Here is the downfall of the J-10 in Omaha, however. The strongest hand you’re logically going to make is the Broadway straight. If the board pairs, all of a sudden you are subject to an opponent who is sitting on a pocket pair, flopped a set and has, on the turn or river, now crushed your straight with a boat. Proceed with caution if there is a pair on the board, otherwise a good deal of your chips may end up in someone else’s stack.

In Omaha Hi/Lo, you will win the high hand in most cases with a straight on an upaired board. If you make your Broadway, someone could make the low, especially in the case of an A-K-Q-2-3 (or similar combination). In reality, you want to hit that King high straight and guarantee that there aren’t two low cards (eight or lower) that will give someone half of your hard earned pot.

  • Razz

This is a game where the J-10, in extreme cases, can be something that wins on occasion. The Jack is definitely the highest card you should be looking at to make a Razz hand and, even then, you have to depend on any opponents you’re facing to pair up their cards to make your Jack good (not a likely option against good players). In reality, it is much easier – and kind to your chip stack – to put the J-10 in the muck in this game and wait for something that actually gives you a better opportunity.

  • Seven Card Stud

The J-10 in Seven Card Stud is a hand that, in most cases if played, you’re going to be taking to the river. If you start with a hand such as (J-10) Q, for example, you do have three-fifths of a powerful straight that you can be aggressive with. It is your powers of observation here that will tell you whether to continue on or not.

If you have noticed several of your outs (Aces, Kings, nines, eights) in your opponents up cards, the probability of making your straight is reduced greatly. Although you can still make a decent hand by pairing two of your three original cards, you’re going to need a great deal of help through the next four streets. Controlling the betting is important, as is getting free cards whenever possible. You also have to watch for opponents building that flush, no matter how small, which will eclipse your straight or two pair.

In Stud Hi/Lo, the J-10 presents even worse options. Although you can win with your straight or perhaps two pair, you are also going to be splitting the pot on many occasions. Remember the axiom – scoop, don’t split – and let that J-10 alone for potentially another time…and another game!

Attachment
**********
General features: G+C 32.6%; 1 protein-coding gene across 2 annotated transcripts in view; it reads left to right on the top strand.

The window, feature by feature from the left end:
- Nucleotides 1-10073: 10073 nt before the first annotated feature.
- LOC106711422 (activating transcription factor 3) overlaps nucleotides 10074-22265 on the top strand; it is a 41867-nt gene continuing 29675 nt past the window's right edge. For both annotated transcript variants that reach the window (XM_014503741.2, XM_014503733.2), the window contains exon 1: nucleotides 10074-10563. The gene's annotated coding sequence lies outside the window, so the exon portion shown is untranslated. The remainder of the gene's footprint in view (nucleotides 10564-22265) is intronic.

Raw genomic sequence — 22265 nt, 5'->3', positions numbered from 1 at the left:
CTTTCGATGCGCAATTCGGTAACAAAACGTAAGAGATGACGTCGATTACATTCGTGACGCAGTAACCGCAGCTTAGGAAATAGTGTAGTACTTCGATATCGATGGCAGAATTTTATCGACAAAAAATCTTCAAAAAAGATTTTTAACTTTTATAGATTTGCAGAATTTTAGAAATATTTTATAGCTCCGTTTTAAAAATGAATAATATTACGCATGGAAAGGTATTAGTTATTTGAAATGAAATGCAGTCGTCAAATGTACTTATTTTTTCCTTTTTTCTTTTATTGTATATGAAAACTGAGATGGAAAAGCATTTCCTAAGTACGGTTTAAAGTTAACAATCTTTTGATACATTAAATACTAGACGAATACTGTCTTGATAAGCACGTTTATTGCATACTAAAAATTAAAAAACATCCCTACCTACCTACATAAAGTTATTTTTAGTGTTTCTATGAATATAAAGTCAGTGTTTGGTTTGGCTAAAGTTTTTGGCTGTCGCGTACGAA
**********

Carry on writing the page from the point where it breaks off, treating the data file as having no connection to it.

Several years ago Annie Duke, who was co-host with Phil Hellmuth of the “Best Damn Poker Show” on Fox Sports in the United States, called the J-10 “the most overplayed hand in poker.” While this may be true, its potential is what draws players to take it to battle. When it hits, it will normally hit big but when it misses, it can devastate a stack. This is where the attention you pay to your opponents will be most valuable because you can determine how far you want to go with the dreaded J-10.

In the next part of this series, we will take up the subject of connector cards. Whether suited or unsuited, they can be a valuable tool to play in your arsenal but, if played incorrectly, can leave you on the sidelines watching the game instead of playing it!

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Earl Burton
Earl Burton is a veteran journalist in the poker industry, having covered the game since 2004. He has played the game much longer, however, starting out playing in family games at a very early age. He has covered tournaments across the United States, including the World Poker Tour, the World Series of Poker and various charitable events. Earl’s background includes writing for some of the top poker news sites in the industry as well as other poker media outlets that include Poker Player Newspaper and Canadian Poker Player Magazine. Earl keeps an unblinking eye on the poker world, offering coverage of news from the industry, tournament action, player interviews, strategy and his opinions on the game. Whenever possible, Earl will also step to the tables to demonstrate that there’s more than just writing talent behind his poker game!